360

Arthur Schnitzler wrote a play in 1897 which shocked his society. It suggested that despite religious doctrine and strict laws of society, sex between the classes was rife. The whore sleeps with the soldier, who sleeps with the parlour maid until eventually the Count sleeps with the whore and the whole thing comes full circle again. Shocking stuff, eh? Variants of the play have been filmed and staged over the last hundred years including the famous ‘pure theatrical Viagra’ performance where Nicole Kidman stripped on stage. Is 360 as steamy as that? Absolutely not. Sadly it is less like Viagra and more like a herbal love enhancer you can buy in Ann Summers.

This is a long one to explain, so deep breath and here we go. Beginning in Vienna where Schnitzler’s original play was set, we first meet Mirka (Lucia Siposov√°) a Slovakian prostitute waiting for British businessman Michael (Law) who hired her but backs out of the liaison. Meanwhile back at home in London, Michael’s wife Rose (Weisz) is sleeping with her Brazilian photographer toyboy. This sets off a chain of lover’s stories across continents including a Muslim man struggling with his passion for a married woman in Paris, a sex offender (Ben Foster) in Colorado who is being released from jail and a young woman called Laura (Maria Flor) who meets John (Hopkins), a man searching for his missing daughter in the US. Eventually all the threads meet and we come right back 360 degrees to where we started.

The main problem with 360 is that it tries to do too much in too short a space of time. Having said that, the film clocks in at nearly two hours and spending more time with the hollow characters might have been more than one person could bear. It all starts promisingly enough with great performances and enough intrigue to hook your attention. Sadly there is just a massive amount of zipping around the world giving you fifteen minutes with each story before heading off to another location, never tying up the ends properly. After the failed attempt to meet with Mirka, Law’s character is then blackmailed by his potential work partner. We never see anything more of this story until the film’s slapdash final montage. Similarly we don’t see what happens to Weisz’s boyfriend, Hopkins’ daughter or Tyler the sex offender. Instead of going for an Amores Perros/21 Grams style film where three or so characters are looked at in depth, Meirelles choose quantity over quality leaving us feeling unsatisfied with the film overall.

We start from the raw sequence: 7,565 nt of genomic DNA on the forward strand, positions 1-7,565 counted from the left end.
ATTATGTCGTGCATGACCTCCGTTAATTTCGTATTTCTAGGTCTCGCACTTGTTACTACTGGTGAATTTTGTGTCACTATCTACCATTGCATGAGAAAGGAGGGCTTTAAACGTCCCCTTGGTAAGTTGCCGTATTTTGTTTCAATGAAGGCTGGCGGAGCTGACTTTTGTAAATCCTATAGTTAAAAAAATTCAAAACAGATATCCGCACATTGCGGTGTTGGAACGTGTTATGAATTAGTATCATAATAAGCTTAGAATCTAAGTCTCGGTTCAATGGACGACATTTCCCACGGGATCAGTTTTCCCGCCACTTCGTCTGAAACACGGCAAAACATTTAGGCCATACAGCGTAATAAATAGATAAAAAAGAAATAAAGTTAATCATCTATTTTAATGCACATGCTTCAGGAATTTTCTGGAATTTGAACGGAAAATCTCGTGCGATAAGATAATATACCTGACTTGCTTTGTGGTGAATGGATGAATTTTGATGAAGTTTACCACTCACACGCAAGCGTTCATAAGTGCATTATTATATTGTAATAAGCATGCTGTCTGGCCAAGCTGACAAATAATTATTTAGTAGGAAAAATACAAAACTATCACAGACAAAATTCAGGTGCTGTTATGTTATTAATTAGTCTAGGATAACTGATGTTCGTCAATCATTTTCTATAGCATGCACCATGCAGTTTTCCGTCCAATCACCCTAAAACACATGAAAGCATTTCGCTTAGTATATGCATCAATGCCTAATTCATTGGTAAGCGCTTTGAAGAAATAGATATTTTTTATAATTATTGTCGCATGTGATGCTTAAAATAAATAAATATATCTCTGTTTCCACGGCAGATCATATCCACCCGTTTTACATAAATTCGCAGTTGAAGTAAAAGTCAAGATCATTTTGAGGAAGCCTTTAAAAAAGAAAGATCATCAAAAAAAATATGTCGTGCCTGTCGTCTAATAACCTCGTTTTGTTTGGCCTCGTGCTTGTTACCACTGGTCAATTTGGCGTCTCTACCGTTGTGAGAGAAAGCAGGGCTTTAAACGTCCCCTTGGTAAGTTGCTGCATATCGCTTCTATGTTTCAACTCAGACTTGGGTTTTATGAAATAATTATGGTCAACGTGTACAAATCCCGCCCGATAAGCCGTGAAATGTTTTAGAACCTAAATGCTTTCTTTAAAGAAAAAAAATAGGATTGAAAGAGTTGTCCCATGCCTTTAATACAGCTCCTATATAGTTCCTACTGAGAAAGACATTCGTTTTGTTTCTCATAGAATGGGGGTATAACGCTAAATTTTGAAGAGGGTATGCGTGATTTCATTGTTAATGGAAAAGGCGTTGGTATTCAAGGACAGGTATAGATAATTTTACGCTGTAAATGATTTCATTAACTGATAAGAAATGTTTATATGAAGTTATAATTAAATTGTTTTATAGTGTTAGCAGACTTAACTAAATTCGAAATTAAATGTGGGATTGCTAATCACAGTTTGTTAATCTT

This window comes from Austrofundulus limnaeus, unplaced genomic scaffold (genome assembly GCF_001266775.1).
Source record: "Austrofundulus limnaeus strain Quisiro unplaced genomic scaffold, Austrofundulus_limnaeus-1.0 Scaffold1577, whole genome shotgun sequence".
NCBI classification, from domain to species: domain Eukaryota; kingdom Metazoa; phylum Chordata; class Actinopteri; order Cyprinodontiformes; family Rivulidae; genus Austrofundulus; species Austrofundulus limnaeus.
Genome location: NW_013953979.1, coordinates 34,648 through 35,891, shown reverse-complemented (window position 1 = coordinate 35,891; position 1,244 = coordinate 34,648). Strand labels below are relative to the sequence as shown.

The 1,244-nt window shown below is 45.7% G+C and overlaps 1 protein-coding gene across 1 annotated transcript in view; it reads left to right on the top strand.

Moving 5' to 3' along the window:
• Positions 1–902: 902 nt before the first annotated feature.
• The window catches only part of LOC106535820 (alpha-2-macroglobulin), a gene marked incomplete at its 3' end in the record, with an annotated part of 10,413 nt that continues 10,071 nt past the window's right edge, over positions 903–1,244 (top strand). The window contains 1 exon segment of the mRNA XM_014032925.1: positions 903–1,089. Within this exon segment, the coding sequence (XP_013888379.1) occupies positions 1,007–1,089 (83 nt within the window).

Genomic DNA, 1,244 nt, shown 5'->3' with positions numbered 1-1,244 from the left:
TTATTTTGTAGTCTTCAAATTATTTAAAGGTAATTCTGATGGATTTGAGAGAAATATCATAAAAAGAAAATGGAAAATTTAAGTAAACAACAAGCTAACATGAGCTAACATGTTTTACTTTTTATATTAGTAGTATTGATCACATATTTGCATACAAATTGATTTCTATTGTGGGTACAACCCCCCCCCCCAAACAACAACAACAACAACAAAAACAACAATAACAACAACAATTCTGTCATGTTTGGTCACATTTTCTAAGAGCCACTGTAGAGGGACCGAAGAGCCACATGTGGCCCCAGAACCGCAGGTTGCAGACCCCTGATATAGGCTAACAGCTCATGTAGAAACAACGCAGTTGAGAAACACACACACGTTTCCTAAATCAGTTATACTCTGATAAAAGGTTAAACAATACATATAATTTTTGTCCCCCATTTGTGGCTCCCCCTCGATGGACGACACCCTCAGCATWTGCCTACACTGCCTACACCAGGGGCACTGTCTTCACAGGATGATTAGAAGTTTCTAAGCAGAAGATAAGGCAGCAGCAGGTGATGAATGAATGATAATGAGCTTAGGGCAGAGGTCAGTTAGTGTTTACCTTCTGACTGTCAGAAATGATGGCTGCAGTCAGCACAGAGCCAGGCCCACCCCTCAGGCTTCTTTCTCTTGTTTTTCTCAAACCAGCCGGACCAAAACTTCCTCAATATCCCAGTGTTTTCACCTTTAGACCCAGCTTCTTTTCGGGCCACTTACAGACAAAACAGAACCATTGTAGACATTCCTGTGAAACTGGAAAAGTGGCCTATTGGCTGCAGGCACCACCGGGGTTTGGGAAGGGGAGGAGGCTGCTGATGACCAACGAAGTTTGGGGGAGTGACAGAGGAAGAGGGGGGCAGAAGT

Meirelles employs an irritating spit screen style of presentation in 360 which greatly reduces the impact of Adriano Goldman’s beautiful cinematography. At moments it works, where at one point when Jude Law is being blackmailed for hiring a prostitute we see a shot of Mirka going home on the bus, sandwiched in between Law and the blackmailer showing how she is in the middle of it all being screwed over by so many different men. Other than this though it shoves its imagery and juxtapositions at you so hard you are nearly knocked backwards.

Some of the performances are terrific. Weisz delivers a beautifully delicate portrayal of a woman torn between passion and love, but it is Anthony Hopkins who steals the show with a speech at a support group which drama students around the world will undoubtedly use for their final showcases. Ultimately the quality of the acting is ruined by the vacuous writing which prattles on about forks in the road of life like a below par Robert Frost poem. Tyler the sex offender’s story is also so large that fifteen minutes of screen time just won’t make do and I would have happily watched a whole film about Laura, Tyler and John on their own. As it is, it feels like they have just added in the sex offender plot line to add some controversy to the story. To be honest the stories in 360 could all be broken down into groups of three and they would have worked better. There is a reason why three is the magic number after all.

Bizarrely despite all of this, I actually found myself enjoying aspects of 360 and liked seeing how the interconnecting plots would all come together. I just wish they had done it slightly better. Whilst La Ronde shook up a society don’t expect 360 to reinvent the wheel. It is a real shame, as Hopkins could definitely have been up for an Academy Award if everything else around him wasn’t so poor.

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